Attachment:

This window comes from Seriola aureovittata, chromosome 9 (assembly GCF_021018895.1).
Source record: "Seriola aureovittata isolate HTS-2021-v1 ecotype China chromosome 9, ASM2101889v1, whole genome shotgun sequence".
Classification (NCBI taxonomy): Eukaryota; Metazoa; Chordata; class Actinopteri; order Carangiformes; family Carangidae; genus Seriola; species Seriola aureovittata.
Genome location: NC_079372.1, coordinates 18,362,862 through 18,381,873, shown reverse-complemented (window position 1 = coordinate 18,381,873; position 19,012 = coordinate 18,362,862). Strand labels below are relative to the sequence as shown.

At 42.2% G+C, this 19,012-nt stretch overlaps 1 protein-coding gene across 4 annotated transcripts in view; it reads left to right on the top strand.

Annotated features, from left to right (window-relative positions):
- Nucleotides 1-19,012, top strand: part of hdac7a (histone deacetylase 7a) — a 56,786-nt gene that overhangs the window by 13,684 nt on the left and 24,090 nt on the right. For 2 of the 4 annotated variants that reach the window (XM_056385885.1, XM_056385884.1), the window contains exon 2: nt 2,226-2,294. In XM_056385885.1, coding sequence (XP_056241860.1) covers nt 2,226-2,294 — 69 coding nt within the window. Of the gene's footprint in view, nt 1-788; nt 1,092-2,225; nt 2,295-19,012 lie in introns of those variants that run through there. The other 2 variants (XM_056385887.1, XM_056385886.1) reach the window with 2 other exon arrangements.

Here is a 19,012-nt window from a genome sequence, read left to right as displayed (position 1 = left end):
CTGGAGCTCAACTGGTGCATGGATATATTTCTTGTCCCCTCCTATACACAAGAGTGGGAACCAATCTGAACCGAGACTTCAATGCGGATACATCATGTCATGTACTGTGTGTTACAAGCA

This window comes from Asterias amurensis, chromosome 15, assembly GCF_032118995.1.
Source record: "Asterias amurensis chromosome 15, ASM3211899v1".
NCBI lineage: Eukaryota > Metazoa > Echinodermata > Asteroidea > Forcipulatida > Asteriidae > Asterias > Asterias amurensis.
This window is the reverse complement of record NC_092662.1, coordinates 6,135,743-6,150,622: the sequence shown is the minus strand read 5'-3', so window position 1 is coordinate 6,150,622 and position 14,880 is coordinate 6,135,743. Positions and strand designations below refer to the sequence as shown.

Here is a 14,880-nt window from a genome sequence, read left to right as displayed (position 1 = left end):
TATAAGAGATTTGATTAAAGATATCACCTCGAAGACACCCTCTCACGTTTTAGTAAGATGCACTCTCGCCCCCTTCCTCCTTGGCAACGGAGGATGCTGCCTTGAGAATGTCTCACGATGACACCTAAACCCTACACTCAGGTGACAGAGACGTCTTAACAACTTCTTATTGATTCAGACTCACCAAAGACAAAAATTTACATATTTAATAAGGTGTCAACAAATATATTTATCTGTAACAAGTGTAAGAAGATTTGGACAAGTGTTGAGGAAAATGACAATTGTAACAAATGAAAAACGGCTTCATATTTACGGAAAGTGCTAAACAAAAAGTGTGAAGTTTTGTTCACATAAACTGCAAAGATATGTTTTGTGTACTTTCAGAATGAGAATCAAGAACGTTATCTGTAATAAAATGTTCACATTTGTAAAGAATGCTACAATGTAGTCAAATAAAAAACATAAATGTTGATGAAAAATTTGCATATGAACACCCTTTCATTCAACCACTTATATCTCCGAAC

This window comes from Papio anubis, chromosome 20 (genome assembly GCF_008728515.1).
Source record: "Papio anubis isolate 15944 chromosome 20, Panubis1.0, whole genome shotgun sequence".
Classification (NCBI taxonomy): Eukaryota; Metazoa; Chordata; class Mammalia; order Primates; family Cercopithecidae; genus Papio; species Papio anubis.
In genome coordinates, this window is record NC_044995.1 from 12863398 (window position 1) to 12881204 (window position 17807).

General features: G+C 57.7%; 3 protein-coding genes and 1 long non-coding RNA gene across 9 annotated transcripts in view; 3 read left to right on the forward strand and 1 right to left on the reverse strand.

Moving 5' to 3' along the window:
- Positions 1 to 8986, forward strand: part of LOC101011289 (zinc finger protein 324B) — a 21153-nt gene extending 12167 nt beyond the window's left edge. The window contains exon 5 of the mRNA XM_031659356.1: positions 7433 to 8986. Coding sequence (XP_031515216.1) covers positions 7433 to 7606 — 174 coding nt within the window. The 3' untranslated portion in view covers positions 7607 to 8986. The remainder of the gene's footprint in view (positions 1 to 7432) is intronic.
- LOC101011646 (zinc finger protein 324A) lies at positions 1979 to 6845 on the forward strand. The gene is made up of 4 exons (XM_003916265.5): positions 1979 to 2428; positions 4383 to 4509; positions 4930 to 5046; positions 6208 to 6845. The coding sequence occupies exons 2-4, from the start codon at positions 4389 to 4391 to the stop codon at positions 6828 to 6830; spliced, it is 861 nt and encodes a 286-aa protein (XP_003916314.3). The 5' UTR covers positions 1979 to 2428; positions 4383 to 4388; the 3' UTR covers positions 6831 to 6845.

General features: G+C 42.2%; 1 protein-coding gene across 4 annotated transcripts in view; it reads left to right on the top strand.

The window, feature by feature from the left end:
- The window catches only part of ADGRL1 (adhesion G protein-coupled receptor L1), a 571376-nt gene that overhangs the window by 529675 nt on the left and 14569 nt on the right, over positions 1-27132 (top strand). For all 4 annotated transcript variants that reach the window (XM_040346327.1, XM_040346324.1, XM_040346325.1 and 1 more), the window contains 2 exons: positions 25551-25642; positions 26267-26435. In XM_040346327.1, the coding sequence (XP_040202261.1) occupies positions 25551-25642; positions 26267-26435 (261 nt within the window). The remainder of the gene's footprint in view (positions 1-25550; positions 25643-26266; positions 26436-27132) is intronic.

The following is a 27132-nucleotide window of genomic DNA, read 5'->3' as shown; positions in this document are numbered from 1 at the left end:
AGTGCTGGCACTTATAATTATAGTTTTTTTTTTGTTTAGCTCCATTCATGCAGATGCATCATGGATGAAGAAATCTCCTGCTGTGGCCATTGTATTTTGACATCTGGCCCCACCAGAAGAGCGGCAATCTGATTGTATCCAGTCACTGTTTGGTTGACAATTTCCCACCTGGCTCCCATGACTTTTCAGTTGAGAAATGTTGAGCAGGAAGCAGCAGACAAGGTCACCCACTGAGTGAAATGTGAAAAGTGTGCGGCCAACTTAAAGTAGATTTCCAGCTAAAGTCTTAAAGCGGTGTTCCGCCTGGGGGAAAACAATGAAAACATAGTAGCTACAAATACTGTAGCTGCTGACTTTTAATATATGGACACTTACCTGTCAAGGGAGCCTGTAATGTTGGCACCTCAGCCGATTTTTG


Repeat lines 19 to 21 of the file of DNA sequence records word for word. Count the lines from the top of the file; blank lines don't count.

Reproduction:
In genome coordinates, this window is record NC_044995.1 from 12863398 (window position 1) to 12881204 (window position 17807).

General features: G+C 57.7%; 3 protein-coding genes and 1 long non-coding RNA gene across 9 annotated transcripts in view; 3 read left to right on the forward strand and 1 right to left on the reverse strand.

Moving 5' to 3' along the window: